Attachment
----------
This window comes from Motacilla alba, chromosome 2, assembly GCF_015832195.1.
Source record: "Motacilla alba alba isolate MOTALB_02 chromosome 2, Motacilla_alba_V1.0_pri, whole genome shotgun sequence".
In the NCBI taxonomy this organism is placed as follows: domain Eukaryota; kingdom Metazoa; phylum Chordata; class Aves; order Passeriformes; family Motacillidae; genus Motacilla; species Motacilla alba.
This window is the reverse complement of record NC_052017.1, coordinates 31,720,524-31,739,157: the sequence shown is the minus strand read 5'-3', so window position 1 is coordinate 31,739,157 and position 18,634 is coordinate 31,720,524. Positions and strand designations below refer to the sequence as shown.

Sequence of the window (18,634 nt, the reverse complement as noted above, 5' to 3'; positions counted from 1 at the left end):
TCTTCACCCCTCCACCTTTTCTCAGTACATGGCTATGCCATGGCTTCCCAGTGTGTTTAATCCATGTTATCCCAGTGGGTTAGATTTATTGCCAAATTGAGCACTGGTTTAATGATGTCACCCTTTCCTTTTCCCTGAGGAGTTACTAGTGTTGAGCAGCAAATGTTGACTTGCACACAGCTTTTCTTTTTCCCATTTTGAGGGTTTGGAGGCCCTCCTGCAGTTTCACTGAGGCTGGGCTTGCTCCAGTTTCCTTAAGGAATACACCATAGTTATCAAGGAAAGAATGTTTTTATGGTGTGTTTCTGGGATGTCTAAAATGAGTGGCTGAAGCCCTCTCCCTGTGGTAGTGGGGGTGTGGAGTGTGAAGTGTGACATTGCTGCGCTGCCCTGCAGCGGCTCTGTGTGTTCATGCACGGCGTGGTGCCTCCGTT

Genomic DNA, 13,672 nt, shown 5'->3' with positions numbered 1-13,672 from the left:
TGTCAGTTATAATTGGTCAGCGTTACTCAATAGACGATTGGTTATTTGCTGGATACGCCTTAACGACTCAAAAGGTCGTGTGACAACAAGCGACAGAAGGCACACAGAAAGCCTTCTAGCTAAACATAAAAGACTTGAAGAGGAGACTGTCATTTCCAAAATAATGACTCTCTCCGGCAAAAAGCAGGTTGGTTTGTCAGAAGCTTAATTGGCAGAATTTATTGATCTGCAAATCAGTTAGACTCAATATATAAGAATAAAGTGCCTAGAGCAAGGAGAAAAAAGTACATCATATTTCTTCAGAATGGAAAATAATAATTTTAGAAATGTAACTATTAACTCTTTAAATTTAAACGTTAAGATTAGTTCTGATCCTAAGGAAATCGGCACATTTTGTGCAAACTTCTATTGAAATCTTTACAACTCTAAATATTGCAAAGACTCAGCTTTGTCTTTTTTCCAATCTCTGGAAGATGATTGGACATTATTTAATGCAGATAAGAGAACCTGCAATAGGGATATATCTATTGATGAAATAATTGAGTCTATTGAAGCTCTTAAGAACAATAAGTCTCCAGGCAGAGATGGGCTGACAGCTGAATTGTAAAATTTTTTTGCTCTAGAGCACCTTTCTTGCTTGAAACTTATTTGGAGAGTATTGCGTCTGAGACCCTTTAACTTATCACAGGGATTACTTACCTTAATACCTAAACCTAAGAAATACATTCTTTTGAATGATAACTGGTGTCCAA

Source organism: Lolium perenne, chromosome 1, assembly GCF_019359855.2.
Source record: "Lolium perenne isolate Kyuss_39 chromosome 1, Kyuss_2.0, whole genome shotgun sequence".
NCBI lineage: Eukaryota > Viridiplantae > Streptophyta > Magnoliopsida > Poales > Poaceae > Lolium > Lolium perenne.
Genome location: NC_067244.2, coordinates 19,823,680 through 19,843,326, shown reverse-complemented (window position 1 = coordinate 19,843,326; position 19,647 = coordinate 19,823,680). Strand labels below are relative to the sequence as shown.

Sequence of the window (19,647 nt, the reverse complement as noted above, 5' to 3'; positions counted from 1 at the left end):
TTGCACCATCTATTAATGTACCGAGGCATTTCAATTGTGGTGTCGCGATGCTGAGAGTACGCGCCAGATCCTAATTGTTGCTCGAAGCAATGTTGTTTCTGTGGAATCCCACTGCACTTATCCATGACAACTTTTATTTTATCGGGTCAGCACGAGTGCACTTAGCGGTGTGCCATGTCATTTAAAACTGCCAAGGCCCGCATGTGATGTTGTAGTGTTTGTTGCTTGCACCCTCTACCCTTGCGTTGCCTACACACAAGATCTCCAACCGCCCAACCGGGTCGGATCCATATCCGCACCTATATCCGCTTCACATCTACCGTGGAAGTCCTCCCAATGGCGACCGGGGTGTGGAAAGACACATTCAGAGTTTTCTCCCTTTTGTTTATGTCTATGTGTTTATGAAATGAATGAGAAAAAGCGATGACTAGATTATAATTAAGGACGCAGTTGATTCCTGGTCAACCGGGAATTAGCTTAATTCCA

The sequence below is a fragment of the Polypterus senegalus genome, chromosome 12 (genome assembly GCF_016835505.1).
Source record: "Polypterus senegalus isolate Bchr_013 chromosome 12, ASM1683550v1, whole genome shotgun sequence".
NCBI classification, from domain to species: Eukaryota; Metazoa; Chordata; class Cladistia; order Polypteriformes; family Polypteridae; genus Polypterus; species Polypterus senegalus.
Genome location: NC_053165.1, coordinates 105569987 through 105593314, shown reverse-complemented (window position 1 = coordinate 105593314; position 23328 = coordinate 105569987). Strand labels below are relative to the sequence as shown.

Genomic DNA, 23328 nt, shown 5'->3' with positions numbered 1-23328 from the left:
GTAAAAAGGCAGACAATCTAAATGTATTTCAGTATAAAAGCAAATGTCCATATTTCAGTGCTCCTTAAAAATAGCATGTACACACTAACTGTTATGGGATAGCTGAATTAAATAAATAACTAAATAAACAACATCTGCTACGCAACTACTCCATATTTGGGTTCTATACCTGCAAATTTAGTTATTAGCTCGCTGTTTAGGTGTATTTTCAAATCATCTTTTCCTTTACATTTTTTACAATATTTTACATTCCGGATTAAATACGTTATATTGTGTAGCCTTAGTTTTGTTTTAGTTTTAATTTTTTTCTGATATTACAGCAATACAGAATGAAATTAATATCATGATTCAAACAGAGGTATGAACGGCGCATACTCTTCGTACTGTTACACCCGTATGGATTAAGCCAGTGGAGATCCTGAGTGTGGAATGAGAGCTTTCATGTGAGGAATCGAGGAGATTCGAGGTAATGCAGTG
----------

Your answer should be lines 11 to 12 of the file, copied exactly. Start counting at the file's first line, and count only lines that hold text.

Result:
NCBI lineage: Eukaryota > Viridiplantae > Streptophyta > Magnoliopsida > Poales > Poaceae > Lolium > Lolium perenne.
Genome location: NC_067244.2, coordinates 19,823,680 through 19,843,326, shown reverse-complemented (window position 1 = coordinate 19,843,326; position 19,647 = coordinate 19,823,680). Strand labels below are relative to the sequence as shown.